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Contraluminal para-aminohippurate (PAH) transport in the proximal tubule of the rat kidney. IV. Specificity: mono- and polysubstituted benzene analogs

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Ullrich,  Karl Julius
Department of Physiology, Max Planck Institute of Biophysics, Max Planck Society;

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Rumrich,  Gerhard
Department of Physiology, Max Planck Institute of Biophysics, Max Planck Society;

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Klöss,  Sonja
Department of Physiology, Max Planck Institute of Biophysics, Max Planck Society;

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Citation

Ullrich, K. J., Rumrich, G., & Klöss, S. (1988). Contraluminal para-aminohippurate (PAH) transport in the proximal tubule of the rat kidney. IV. Specificity: mono- and polysubstituted benzene analogs. Pflügers Archiv: European Journal of Physiology, 413, 134-146. doi:10.1007/BF00582523.


Cite as: http://hdl.handle.net/21.11116/0000-0007-D48B-D
Abstract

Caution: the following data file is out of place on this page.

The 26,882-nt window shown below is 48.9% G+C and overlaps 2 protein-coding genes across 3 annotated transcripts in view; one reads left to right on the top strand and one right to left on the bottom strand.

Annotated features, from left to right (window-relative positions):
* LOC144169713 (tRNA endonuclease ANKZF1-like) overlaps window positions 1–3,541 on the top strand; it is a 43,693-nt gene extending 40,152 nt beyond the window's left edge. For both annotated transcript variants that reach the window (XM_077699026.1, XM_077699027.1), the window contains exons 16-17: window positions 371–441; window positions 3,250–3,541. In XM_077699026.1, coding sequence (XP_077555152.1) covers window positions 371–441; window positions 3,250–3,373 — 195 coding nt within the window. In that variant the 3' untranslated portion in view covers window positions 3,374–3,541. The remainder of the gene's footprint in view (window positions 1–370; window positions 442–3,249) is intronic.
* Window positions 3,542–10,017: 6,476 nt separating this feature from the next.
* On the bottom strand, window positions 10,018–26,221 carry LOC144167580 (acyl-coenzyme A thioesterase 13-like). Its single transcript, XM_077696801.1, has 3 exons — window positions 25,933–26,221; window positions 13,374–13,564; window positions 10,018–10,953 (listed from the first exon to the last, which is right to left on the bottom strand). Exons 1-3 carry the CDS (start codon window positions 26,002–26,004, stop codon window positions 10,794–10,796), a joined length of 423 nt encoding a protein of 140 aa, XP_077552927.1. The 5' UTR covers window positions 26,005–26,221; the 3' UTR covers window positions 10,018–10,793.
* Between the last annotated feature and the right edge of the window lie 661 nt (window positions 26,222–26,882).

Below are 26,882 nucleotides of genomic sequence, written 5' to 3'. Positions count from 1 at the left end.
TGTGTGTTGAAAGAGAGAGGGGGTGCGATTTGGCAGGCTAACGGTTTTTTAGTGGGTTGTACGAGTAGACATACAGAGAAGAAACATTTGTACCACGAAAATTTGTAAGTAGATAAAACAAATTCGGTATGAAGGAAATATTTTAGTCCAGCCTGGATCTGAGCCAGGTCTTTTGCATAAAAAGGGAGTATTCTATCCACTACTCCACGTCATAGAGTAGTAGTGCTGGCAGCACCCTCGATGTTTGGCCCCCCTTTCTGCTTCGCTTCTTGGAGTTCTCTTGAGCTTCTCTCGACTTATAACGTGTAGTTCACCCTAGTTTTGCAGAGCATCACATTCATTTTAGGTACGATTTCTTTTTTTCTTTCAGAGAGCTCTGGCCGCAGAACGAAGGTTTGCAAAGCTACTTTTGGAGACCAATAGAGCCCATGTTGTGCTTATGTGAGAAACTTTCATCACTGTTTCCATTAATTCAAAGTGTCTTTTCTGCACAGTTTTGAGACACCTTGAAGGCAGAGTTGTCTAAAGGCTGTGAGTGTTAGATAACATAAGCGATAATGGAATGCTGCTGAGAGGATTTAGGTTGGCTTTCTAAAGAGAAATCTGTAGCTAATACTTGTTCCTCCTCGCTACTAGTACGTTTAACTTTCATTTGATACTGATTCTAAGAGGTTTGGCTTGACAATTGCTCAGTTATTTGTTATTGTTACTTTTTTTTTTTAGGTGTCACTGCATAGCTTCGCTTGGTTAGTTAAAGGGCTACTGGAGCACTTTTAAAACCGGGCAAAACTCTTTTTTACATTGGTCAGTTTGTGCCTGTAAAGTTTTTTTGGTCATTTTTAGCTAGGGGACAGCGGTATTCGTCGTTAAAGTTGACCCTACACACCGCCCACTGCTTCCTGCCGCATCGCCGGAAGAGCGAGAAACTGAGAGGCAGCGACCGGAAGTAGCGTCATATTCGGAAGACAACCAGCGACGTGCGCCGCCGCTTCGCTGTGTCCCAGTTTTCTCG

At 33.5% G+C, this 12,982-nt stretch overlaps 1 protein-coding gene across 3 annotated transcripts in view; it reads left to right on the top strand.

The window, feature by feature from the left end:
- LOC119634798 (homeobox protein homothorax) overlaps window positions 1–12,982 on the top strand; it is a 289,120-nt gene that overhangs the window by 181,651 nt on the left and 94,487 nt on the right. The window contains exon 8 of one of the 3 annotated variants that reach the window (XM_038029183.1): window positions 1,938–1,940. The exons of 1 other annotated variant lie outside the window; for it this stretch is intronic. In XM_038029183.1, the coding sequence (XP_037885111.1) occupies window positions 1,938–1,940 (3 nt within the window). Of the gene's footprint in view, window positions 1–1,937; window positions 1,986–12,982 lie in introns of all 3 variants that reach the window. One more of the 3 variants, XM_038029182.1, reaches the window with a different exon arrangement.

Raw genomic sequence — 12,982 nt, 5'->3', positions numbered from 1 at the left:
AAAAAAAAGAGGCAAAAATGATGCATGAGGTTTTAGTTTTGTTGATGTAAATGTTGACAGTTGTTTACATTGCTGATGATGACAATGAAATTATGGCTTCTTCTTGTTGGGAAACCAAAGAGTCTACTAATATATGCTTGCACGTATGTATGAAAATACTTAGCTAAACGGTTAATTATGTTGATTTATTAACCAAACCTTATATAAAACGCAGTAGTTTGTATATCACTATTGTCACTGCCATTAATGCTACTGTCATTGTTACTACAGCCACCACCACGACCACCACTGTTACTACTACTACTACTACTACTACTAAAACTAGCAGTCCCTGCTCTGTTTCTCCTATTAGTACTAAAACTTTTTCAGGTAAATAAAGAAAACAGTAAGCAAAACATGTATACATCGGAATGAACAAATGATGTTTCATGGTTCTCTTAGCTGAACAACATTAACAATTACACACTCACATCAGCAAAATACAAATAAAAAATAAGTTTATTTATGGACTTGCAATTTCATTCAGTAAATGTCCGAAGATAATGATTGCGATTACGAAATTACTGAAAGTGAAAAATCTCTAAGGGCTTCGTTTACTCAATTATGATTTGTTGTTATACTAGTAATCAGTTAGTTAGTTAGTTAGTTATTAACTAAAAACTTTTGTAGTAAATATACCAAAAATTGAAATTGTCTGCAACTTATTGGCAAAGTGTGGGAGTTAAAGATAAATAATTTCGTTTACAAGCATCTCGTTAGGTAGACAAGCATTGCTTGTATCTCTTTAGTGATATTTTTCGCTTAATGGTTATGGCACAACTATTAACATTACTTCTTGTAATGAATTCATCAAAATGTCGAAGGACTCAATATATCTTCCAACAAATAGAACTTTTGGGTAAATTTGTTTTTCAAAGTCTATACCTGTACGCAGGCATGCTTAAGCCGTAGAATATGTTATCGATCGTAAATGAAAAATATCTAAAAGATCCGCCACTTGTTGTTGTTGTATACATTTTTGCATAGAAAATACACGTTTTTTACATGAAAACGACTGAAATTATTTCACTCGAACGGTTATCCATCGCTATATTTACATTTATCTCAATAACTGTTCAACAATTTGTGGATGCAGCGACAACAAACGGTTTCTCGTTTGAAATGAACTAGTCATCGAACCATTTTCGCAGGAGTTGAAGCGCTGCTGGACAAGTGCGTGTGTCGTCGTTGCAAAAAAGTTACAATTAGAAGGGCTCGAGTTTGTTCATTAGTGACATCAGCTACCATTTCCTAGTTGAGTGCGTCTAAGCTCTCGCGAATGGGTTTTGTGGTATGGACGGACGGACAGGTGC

In order to study the specificities of the contraluminal anion transport systems, the inhibitory potency of substituted benzene analogs on influx of [3H]PAH, [14C]succinate, and [35S]sulfate from the interstitium into cortical tubular cells has been determined in situ: (1) Contraluminal [3H]PAH influx is moderately inhibited by benzene-carboxylate and benzene-sulfonate, and strongly by benzene-dicarboxylates,-disulfonates and carboxy-benzene-sulfonates, if the substituents are located at positions 1 and 3 or 1 and 4. The affinity of the PAH transporter to polysubstituted benzoates increases with increasing hydrophobicity, decreasing electron density at the carboxyl group and decreasing pKa. Similar dependencies are observed for phenols. Benzaldehydes which do not carry an ionic negative charge are accepted by the PAH-transporter, if they possess a second partially charged aldehyde or NO2-group. (2) Contraluminal [14C]succinate influx is inhibited by benzene 1,3- or 1,4-dicarboxylates,-disulfonates and 1,3-or 1,4-carboxybenzene-sulfonates. Monosubstituted benzoates do not interact with the dicarboxylate transporter, but NO2-polysubstituted benzoates do. Phenol itself and 2-substituted phenol interact weakly possibly due to oligomer formation. (3) The contraluminal sulfate transporter interacts only with compounds which show a negative group accumulation such as 3,5-dinitro- or 3,5-dichloro-substituted salicylates. The data are consistent with three separate anion transport systems in the contraluminal membrane: The PAH transporter interacts with hydrophobic molecules carrying one or two negative charges (−COO, −SO3) or two or more than two partial negative charges (−OH, −CHO, −SO2NH2, −NO2). The dicarboxylate transporter requires two electronegative ionic charges (−COO, −SO3) at 5–9 Å distance or one ionic and several partial charges (−Cl, −NO2) at a favourable distance. The sulfate transporter interacts with molecules which have neighbouring electronegative charge accumulation.